‘Life isn’t like the movies’ stalking campaign launches

By Barrie Hudson - 28 May 2024

  • A still from the new film

    A still from the new film

Wiltshire Police and the Office of the Police and Crime Commissioner (OPCC) have joined together to launch a romantic comedy-style trailer highlighting the problematic behaviours which constitute stalking.

The two-minute film shows what appears on the surface as a happy couple. However when the relationship ends, the red flags soon appear with the behaviour escalating.

It can be viewed at https://www.youtube.com/watch?v=BLbnQgsyS5E

Stalking is a pattern of fixated, obsessed, unwanted and repeated behaviour which can leave you feeling scared or distressed. You do not have to be threatened with violence to be a victim of stalking. It can be any kind of persistent, unwanted contact which causes distress.

Stalking behaviours can appear small in isolation, but when they are combined into a pattern which follows the FOUR mnemonic - Fixated, Obsessed, Unwanted, Repeated - then victims should record it, keep a log of evidence and report it before it escalates further.

The campaign aims to educate on the 'red flags' which are common in the early stages of stalking but are sometimes misidentified as harmless or even desirable behaviours - a myth often perpetuated through romantic comedies.

The police are also sharing information on local support services, cyber stalking, support friends and family can provide, the dangers of blocking a stalker and workplace stalking. Our campaign will be live on Wiltshire Police and the Office of the Police and Crime Commissioner socials from Tuesday 28 May 2024.

Assistant Chief Constable Mark Cooper said: “This campaign is encouraging victims and their families to spot the signs of stalking, how to report it and get support from organisations across Wiltshire and Swindon.

“Stalking is an intrusive crime, victims are endlessly harassed, their private lives completely intruded. The dangers of stalking should not be overlooked. Stalkers can change their behaviours and as they do, the risk to victims increases.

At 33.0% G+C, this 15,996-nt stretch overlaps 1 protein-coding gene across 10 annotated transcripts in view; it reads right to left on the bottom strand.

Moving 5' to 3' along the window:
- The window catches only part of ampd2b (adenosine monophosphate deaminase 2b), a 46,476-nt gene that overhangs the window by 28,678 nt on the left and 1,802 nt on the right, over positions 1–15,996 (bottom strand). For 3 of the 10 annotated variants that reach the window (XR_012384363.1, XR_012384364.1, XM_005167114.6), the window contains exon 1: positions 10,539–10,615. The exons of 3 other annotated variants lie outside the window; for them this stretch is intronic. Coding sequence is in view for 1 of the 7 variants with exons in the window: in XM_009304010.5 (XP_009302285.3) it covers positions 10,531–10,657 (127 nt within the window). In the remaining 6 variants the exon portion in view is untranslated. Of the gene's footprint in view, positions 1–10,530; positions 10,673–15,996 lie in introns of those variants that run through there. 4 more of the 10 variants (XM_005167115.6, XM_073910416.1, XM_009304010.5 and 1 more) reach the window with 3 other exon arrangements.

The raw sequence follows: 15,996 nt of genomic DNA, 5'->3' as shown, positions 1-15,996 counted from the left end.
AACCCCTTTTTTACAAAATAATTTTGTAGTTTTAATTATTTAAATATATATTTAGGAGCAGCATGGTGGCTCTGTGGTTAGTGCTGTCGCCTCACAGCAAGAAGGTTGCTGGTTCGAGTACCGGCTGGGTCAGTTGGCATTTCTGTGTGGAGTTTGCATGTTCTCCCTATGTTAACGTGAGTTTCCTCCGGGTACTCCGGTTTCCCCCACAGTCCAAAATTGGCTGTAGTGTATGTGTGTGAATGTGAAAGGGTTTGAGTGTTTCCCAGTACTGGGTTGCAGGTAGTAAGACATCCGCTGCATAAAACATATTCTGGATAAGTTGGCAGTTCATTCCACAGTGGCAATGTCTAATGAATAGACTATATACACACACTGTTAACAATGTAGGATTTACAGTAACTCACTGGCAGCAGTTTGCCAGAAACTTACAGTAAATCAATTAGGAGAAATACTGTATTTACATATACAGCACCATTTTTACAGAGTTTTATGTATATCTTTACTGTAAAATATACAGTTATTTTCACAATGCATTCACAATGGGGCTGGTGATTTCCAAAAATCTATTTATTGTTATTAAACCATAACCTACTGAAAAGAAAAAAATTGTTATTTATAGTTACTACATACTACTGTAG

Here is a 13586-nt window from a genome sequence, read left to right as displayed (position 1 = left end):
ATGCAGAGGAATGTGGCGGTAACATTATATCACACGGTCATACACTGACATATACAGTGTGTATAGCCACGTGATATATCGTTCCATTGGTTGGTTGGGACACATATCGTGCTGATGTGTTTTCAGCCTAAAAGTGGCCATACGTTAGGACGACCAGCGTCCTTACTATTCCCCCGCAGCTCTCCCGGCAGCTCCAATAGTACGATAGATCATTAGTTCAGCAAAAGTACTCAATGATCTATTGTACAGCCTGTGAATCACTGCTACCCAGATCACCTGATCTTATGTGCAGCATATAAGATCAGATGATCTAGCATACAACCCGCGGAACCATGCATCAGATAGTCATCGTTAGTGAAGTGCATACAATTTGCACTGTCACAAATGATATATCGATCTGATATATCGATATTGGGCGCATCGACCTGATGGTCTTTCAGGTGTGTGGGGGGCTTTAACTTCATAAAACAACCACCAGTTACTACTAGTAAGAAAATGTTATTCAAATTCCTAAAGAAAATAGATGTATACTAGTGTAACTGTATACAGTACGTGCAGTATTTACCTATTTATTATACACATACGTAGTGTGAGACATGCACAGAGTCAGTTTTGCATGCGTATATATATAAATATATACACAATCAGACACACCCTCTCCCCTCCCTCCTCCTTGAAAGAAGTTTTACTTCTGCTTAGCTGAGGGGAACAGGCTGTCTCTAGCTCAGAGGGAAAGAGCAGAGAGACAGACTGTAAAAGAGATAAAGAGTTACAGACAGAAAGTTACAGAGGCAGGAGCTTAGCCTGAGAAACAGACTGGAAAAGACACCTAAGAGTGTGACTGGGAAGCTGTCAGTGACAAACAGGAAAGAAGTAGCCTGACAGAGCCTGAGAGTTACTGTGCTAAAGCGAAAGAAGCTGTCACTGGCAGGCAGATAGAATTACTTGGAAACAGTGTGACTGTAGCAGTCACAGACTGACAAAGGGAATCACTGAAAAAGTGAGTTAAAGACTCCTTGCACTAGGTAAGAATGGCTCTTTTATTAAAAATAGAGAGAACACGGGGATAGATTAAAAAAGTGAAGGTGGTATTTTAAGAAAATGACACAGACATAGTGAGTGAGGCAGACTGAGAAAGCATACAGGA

“We hope that any victims who see this campaign know they can report to us or seek support from FearFree or Swindon Domestic Abuse Support Service.

“At Wiltshire Police we work hard with partners to protect victims and pursue perpetrators.”  

Recently, the Office of the Police and Crime Commissioner has funded a new Independent Stalking Advocacy Caseworker (ISAC) and has continued to fund a specialist court Independent Domestic Violence Advocate (IDVA) at the Wiltshire charity FearFree which supports victims through the criminal justice system.

Police and Crime Commissioner Philip Wilkinson said: “The seriousness of stalking and the damaging effects it has on victims has been highlighted recently in the media with several hit series being based on real-life, high-profile cases.

“With this heightened public interest and awareness of stalking, we must ensure that victims of these incredibly invasive crimes are being encouraged to report behaviours that fit into the FOUR framework to Wiltshire Police, as well as having access to the best support available through our work with organisations such as FearFree, Swindon Domestic Abuse Support Service, Horizon and Victim Support – regardless of whether or not they’ve reported a crime to the police.

“We’re already taking steps to do that, and the OPCC have recently run stalking workshops which enabled organisations who work with victims to come together and share ideas and talk about how we can achieve best practice.

“This along with working closely with the force to ensure better internal training for officers and raising awareness of the impact of stalking will contribute towards improving the experience of victims – a clear priority in my police and crime plan.”

For further advice about spotting the signs of stalking and how to report it and seek support, people can visit www.wiltshire.police.uk . In an emergency always call 999.

If a person is not sure whether they are being stalked, they can contact the National Stalking Helpline on 0808 802 0300 or via https://www.suzylamplugh.org/pages/category/national-stalking-helpline

The Domestic Violence Disclosure Scheme gives any member of the public the right to ask the police if their partner may pose a risk to them. It is often called 'Clare's Law.’ This scheme also allows a member of the public to make an enquiry into the partner of a close friend or family member. For more information on this, people can visit https://www.wiltshire.police.uk/rqo/request/ri/request-information/cl/triage/v2/request-information-under-clares-law/?rid=73562

The police say that for those who feel they are being stalked, there is a list - non-exhaustive - of the signs:

- Getting unexpected visits to your home or place of work
- Having persistent phone calls, messages or contact over social media
- Receiving unwanted gifts or items turning up at your address
- Someone interferes or damages with your property, or breaking into your home
- Someone hanging around where they know you visit
- The stalker contacts your family, friends and colleagues to gain information about you, or make complaints
- You receive verbal abuse and/or public humiliation
- Hacking into your social media or your emails
- Spreading rumours/discrediting you
- Threats made against you, your family and your friends
- You are blackmailed
- The stalker seeks physical proximity by applying for jobs where you work; joining the same gym; church; professional/social sports groups or clubs; moving into the same neighbourhood or building
- Identity theft – the stalker pretends to be you
- Running up debt in your name
- Planting spyware - viruses on your computer/laptop
- Tracking your location

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